hearing loss

Hearing Loss and Its Effects on Speech and Language Development

By Yomna Elsiddig, speech-language pathologist; Calyn Russ, audiologist; and Lori Wagner, speech-language pathologist, Providence Speech and Hearing Center

Have you ever noticed that our lives are never truly silent? If you think about it, we are surrounded by a range of sounds we’ve grown accustomed to tuning out: the air conditioner humming, doors closing, pens clicking. Now think about the conversations in your world: on the television or radio, in the next room, a mother reading to her child nearby.

Children with hearing impairments aren’t just missing out on environmental sounds- substantial language exposure and incidental learning are also absent. A child’s speech and language development is highly dependent on his ability to hear. Resulting developmental delays depend on how early the hearing loss occurred and how quickly intervention takes place. It is best to see a specialist as soon as a concern is identified. This is where speech-language pathologists and audiologists can help. Early intervention is designed to:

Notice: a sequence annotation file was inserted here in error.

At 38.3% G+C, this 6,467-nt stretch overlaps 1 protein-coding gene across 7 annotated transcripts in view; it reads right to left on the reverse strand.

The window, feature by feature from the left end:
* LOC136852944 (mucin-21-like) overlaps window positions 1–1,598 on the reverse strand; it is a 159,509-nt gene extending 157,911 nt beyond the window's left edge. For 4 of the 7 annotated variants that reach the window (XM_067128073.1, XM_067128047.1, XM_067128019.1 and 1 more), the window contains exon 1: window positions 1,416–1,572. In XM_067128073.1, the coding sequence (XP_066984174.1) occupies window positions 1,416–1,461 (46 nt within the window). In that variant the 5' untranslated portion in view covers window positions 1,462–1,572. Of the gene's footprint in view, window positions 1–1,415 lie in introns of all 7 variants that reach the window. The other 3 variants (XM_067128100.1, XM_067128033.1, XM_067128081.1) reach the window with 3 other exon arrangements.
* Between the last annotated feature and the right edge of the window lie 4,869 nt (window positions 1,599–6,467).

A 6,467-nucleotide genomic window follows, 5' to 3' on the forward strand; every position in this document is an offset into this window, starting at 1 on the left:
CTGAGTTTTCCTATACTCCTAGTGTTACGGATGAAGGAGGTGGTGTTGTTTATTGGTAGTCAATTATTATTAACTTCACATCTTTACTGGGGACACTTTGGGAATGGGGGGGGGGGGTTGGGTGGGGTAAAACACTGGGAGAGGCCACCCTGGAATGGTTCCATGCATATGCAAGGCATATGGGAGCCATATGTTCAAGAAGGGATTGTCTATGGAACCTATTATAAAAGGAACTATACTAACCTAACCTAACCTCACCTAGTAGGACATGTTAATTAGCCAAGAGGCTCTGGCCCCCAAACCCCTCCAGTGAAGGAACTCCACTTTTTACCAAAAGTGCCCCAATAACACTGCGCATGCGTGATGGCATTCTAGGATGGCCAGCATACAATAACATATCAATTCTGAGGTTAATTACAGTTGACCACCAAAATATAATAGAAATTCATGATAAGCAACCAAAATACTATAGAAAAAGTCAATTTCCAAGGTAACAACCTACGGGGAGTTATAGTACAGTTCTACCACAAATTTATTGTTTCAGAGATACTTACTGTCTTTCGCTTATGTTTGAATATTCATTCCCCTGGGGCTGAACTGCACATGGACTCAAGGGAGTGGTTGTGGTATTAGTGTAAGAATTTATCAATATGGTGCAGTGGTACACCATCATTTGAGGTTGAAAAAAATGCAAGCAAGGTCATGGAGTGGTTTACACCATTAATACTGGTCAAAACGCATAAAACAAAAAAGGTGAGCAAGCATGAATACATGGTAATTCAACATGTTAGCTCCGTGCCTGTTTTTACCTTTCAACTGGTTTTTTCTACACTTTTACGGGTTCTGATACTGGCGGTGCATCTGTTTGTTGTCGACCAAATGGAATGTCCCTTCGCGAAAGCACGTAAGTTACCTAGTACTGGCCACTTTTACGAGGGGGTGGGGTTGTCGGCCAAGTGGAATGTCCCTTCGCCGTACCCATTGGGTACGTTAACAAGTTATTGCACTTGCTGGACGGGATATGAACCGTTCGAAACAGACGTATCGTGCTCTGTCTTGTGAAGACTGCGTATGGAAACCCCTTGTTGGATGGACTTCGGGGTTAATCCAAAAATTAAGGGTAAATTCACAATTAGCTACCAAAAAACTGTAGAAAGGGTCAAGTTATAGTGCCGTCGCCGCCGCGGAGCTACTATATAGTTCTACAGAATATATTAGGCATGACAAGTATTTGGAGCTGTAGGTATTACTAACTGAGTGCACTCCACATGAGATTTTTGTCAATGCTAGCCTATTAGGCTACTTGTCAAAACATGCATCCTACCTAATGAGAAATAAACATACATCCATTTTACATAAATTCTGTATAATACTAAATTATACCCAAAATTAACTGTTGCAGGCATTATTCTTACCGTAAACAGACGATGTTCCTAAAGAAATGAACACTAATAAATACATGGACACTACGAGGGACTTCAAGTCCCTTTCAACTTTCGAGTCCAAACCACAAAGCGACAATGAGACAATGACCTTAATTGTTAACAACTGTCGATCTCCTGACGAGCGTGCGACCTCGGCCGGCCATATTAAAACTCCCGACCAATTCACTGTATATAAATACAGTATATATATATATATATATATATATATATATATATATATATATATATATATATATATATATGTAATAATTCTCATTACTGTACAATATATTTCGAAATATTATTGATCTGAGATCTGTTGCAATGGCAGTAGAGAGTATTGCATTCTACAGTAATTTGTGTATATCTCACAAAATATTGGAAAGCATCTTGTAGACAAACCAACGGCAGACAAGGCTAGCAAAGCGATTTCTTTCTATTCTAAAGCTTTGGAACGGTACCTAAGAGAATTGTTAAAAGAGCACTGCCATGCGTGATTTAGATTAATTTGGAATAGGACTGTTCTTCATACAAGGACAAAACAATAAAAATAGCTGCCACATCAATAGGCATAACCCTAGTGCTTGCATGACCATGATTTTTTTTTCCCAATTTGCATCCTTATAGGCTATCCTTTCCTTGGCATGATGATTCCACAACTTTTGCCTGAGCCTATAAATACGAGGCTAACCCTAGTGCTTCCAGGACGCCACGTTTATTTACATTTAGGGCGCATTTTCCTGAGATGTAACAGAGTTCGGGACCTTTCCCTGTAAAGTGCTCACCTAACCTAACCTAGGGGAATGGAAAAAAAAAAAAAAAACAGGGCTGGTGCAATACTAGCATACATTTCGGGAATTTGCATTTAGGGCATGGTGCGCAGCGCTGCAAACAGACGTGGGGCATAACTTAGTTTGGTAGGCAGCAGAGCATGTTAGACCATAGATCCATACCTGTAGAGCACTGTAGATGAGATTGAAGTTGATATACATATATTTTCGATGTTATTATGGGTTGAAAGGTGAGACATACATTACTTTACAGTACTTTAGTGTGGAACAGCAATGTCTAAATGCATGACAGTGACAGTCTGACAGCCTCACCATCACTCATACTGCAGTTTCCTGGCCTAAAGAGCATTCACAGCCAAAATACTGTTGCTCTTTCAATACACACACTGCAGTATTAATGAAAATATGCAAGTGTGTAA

• Identify hearing loss, as well as speech and language disorders, as early as possible, that impact development of communication, reading, writing, and social skills
  • Help speech-delayed children catch up to their peers through individualized treatment plans and therapy
  • Teach parents tools and techniques to help encourage communication and language development in their children

There are varying degrees and causes of hearing loss. It could be a temporary challenge or a permanent loss. Consequences on speech and language development include limited language skills such as a smaller vocabulary and speaking in short and simple sentences, as well as decreased speech intelligibility.

Children with hearing loss have difficulty hearing higher frequency sounds like those in the letters ’s’, ‘f’, ‘sh’, ‘t’, or ‘k’ as well as speech markers like nasality in ‘m’ or ‘n.’ Because we speak what we hear, these sounds and markers are missing from their own speech. These children also have difficulty hearing the ends of words where grammatical information is found (plural –s, possessive –s, past tense –ed).

CHOC and Providence Speech and Hearing Center collaborate with families to address any speech therapy and advanced audiology services to best meet a patient’s needs. Speak to your pediatrician about a referral to a speech-language pathologist and/or audiologist.

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